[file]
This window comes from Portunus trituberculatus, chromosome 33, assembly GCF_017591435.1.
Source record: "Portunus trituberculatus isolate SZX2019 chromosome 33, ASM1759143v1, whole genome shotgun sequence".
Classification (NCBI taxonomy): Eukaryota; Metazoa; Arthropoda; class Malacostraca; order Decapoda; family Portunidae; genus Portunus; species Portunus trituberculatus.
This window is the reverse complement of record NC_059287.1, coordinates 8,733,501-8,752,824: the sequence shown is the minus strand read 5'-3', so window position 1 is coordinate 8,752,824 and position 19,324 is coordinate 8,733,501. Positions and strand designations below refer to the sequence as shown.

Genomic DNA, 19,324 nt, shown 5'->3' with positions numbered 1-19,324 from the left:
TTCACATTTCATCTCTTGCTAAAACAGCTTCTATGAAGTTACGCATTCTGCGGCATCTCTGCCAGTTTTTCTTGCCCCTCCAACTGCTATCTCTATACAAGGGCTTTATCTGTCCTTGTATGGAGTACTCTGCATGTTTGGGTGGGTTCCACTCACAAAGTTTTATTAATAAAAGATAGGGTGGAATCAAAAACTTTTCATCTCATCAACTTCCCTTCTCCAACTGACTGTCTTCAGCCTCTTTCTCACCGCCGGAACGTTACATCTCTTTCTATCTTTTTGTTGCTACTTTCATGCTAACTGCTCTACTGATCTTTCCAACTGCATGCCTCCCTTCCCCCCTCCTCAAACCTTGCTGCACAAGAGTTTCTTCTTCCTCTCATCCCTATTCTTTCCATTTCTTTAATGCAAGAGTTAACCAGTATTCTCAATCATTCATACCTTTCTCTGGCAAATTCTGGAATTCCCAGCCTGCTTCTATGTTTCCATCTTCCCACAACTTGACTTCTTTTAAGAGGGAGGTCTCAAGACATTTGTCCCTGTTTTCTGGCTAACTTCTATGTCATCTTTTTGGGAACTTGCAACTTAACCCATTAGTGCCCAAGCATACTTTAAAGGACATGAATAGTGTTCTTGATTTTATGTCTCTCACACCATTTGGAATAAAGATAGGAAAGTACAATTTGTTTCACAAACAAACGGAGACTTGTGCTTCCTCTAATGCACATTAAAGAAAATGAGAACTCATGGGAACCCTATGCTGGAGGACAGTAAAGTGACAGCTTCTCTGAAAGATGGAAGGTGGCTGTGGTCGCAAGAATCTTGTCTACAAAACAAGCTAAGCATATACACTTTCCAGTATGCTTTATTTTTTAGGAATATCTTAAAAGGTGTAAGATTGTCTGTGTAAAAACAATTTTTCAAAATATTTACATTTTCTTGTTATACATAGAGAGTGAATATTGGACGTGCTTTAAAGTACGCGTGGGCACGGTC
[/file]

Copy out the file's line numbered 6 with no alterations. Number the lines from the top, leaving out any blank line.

TTCACATTTCATCTCTTGCTAAAACAGCTTCTATGAAGTTACGCATTCTGCGGCATCTCTGCCAGTTTTTCTTGCCCCTCCAACTGCTATCTCTATACAAGGGCTTTATCTGTCCTTGTATGGAGTACTCTGCATGTTTGGGTGGGTTCCACTCACAAAGTTTTATTAATAAAAGATAGGGTGGAATCAAAAACTTTTCATCTCATCAACTTCCCTTCTCCAACTGACTGTCTTCAGCCTCTTTCTCACCGCCGGAACGTTACATCTCTTTCTATCTTTTTGTTGCTACTTTCATGCTAACTGCTCTACTGATCTTTCCAACTGCATGCCTCCCTTCCCCCCTCCTCAAACCTTGCTGCACAAGAGTTTCTTCTTCCTCTCATCCCTATTCTTTCCATTTCTTTAATGCAAGAGTTAACCAGTATTCTCAATCATTCATACCTTTCTCTGGCAAATTCTGGAATTCCCAGCCTGCTTCTATGTTTCCATCTTCCCACAACTTGACTTCTTTTAAGAGGGAGGTCTCAAGACATTTGTCCCTGTTTTCTGGCTAACTTCTATGTCATCTTTTTGGGAACTTGCAACTTAACCCATTAGTGCCCAAGCATACTTTAAAGGACATGAATAGTGTTCTTGATTTTATGTCTCTCACACCATTTGGAATAAAGATAGGAAAGTACAATTTGTTTCACAAACAAACGGAGACTTGTGCTTCCTCTAATGCACATTAAAGAAAATGAGAACTCATGGGAACCCTATGCTGGAGGACAGTAAAGTGACAGCTTCTCTGAAAGATGGAAGGTGGCTGTGGTCGCAAGAATCTTGTCTACAAAACAAGCTAAGCATATACACTTTCCAGTATGCTTTATTTTTTAGGAATATCTTAAAAGGTGTAAGATTGTCTGTGTAAAAACAATTTTTCAAAATATTTACATTTTCTTGTTATACATAGAGAGTGAATATTGGACGTGCTTTAAAGTACGCGTGGGCACGGTC